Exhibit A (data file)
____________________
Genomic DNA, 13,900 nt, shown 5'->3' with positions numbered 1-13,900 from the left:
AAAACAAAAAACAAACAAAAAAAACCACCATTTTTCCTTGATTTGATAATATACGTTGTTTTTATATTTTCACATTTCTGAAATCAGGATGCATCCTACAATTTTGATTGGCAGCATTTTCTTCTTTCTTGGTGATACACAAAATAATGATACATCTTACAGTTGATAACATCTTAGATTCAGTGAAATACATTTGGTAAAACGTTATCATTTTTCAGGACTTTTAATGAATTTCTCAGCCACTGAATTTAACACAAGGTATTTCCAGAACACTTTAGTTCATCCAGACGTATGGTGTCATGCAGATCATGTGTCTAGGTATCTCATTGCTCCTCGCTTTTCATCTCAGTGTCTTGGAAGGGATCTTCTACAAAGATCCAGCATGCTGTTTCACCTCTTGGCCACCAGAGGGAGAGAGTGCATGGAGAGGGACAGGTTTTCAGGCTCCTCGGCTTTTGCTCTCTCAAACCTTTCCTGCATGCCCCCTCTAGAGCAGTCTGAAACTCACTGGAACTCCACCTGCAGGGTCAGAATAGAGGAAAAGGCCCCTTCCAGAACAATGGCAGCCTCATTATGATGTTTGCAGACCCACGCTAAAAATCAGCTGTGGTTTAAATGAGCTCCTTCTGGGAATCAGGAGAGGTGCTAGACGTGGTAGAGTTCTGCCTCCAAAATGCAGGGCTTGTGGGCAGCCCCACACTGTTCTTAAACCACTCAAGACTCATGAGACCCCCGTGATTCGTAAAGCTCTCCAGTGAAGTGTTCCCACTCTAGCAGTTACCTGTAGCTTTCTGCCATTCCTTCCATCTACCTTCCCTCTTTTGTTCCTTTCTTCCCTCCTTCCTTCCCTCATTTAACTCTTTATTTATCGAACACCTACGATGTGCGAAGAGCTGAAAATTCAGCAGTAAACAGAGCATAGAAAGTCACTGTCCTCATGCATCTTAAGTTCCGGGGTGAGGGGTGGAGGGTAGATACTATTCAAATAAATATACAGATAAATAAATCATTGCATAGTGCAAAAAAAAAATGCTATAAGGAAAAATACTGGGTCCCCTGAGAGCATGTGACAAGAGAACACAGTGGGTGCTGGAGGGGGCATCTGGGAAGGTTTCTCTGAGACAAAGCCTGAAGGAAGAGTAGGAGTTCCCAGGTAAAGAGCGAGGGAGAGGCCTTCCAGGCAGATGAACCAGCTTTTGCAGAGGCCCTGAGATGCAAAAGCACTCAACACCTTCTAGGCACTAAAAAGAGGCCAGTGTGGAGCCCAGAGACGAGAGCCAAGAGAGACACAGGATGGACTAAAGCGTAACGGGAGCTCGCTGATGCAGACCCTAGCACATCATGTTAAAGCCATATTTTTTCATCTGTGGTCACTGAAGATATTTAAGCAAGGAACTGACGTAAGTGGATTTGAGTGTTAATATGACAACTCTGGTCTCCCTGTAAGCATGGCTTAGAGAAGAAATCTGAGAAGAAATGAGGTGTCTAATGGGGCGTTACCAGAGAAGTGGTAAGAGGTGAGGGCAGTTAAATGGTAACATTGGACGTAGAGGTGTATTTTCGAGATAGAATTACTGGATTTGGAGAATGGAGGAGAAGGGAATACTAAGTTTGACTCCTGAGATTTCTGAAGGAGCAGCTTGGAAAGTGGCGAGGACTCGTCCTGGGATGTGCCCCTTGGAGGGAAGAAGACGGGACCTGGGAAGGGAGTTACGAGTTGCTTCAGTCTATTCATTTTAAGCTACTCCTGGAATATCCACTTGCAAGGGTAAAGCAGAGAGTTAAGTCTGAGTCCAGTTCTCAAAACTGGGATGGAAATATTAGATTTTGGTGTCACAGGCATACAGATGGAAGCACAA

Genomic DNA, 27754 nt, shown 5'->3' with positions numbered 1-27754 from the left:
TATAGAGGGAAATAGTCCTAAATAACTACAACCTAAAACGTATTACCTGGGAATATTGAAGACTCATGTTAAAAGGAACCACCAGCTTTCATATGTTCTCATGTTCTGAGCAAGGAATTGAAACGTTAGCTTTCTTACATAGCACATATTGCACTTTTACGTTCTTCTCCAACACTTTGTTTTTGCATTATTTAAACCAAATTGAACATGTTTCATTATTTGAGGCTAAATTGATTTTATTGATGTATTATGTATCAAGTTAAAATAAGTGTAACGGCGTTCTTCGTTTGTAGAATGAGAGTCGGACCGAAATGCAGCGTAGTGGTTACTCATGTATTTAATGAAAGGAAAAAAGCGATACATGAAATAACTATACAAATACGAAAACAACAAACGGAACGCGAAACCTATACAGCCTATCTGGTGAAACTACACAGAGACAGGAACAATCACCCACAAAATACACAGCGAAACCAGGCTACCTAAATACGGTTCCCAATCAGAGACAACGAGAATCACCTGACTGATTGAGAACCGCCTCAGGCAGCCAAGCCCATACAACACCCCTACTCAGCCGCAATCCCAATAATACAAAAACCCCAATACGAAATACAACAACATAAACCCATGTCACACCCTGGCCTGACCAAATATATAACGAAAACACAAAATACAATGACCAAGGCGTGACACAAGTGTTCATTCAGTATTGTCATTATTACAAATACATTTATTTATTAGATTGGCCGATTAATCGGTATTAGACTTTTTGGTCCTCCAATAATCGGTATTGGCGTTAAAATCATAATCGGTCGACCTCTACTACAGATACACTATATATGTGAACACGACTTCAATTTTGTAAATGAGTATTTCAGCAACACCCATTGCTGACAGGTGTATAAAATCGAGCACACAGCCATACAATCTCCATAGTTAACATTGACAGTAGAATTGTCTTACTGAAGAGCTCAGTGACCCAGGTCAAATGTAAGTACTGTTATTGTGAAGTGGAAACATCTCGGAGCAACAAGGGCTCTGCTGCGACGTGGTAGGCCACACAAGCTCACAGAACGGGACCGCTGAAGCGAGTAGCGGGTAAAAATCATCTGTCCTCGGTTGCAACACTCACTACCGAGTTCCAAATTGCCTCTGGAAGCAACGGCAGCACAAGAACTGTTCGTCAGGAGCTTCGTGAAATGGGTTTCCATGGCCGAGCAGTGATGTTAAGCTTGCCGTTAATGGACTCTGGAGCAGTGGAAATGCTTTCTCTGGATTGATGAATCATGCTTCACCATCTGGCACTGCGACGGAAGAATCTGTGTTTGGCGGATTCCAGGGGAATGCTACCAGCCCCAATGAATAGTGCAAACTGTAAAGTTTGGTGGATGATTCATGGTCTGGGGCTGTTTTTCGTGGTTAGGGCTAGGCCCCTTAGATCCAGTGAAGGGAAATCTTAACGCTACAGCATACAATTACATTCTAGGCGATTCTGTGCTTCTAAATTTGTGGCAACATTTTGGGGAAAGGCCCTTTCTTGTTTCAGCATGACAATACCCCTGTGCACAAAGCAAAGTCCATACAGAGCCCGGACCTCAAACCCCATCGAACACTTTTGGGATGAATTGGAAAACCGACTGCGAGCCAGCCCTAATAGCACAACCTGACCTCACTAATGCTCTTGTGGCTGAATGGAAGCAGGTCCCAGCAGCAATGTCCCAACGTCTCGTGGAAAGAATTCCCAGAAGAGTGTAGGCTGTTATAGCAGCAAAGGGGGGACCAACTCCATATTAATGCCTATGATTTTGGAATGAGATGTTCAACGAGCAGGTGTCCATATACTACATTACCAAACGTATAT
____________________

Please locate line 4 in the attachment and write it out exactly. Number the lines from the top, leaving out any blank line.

TATAGAGGGAAATAGTCCTAAATAACTACAACCTAAAACGTATTACCTGGGAATATTGAAGACTCATGTTAAAAGGAACCACCAGCTTTCATATGTTCTCATGTTCTGAGCAAGGAATTGAAACGTTAGCTTTCTTACATAGCACATATTGCACTTTTACGTTCTTCTCCAACACTTTGTTTTTGCATTATTTAAACCAAATTGAACATGTTTCATTATTTGAGGCTAAATTGATTTTATTGATGTATTATGTATCAAGTTAAAATAAGTGTAACGGCGTTCTTCGTTTGTAGAATGAGAGTCGGACCGAAATGCAGCGTAGTGGTTACTCATGTATTTAATGAAAGGAAAAAAGCGATACATGAAATAACTATACAAATACGAAAACAACAAACGGAACGCGAAACCTATACAGCCTATCTGGTGAAACTACACAGAGACAGGAACAATCACCCACAAAATACACAGCGAAACCAGGCTACCTAAATACGGTTCCCAATCAGAGACAACGAGAATCACCTGACTGATTGAGAACCGCCTCAGGCAGCCAAGCCCATACAACACCCCTACTCAGCCGCAATCCCAATAATACAAAAACCCCAATACGAAATACAACAACATAAACCCATGTCACACCCTGGCCTGACCAAATATATAACGAAAACACAAAATACAATGACCAAGGCGTGACACAAGTGTTCATTCAGTATTGTCATTATTACAAATACATTTATTTATTAGATTGGCCGATTAATCGGTATTAGACTTTTTGGTCCTCCAATAATCGGTATTGGCGTTAAAATCATAATCGGTCGACCTCTACTACAGATACACTATATATGTGAACACGACTTCAATTTTGTAAATGAGTATTTCAGCAACACCCATTGCTGACAGGTGTATAAAATCGAGCACACAGCCATACAATCTCCATAGTTAACATTGACAGTAGAATTGTCTTACTGAAGAGCTCAGTGACCCAGGTCAAATGTAAGTACTGTTATTGTGAAGTGGAAACATCTCGGAGCAACAAGGGCTCTGCTGCGACGTGGTAGGCCACACAAGCTCACAGAACGGGACCGCTGAAGCGAGTAGCGGGTAAAAATCATCTGTCCTCGGTTGCAACACTCACTACCGAGTTCCAAATTGCCTCTGGAAGCAACGGCAGCACAAGAACTGTTCGTCAGGAGCTTCGTGAAATGGGTTTCCATGGCCGAGCAGTGATGTTAAGCTTGCCGTTAATGGACTCTGGAGCAGTGGAAATGCTTTCTCTGGATTGATGAATCATGCTTCACCATCTGGCACTGCGACGGAAGAATCTGTGTTTGGCGGATTCCAGGGGAATGCTACCAGCCCCAATGAATAGTGCAAACTGTAAAGTTTGGTGGATGATTCATGGTCTGGGGCTGTTTTTCGTGGTTAGGGCTAGGCCCCTTAGATCCAGTGAAGGGAAATCTTAACGCTACAGCATACAATTACATTCTAGGCGATTCTGTGCTTCTAAATTTGTGGCAACATTTTGGGGAAAGGCCCTTTCTTGTTTCAGCATGACAATACCCCTGTGCACAAAGCAAAGTCCATACAGAGCCCGGACCTCAAACCCCATCGAACACTTTTGGGATGAATTGGAAAACCGACTGCGAGCCAGCCCTAATAGCACAACCTGACCTCACTAATGCTCTTGTGGCTGAATGGAAGCAGGTCCCAGCAGCAATGTCCCAACGTCTCGTGGAAAGAATTCCCAGAAGAGTGTAGGCTGTTATAGCAGCAAAGGGGGGACCAACTCCATATTAATGCCTATGATTTTGGAATGAGATGTTCAACGAGCAGGTGTCCATATACTACATTACCAAACGTATAT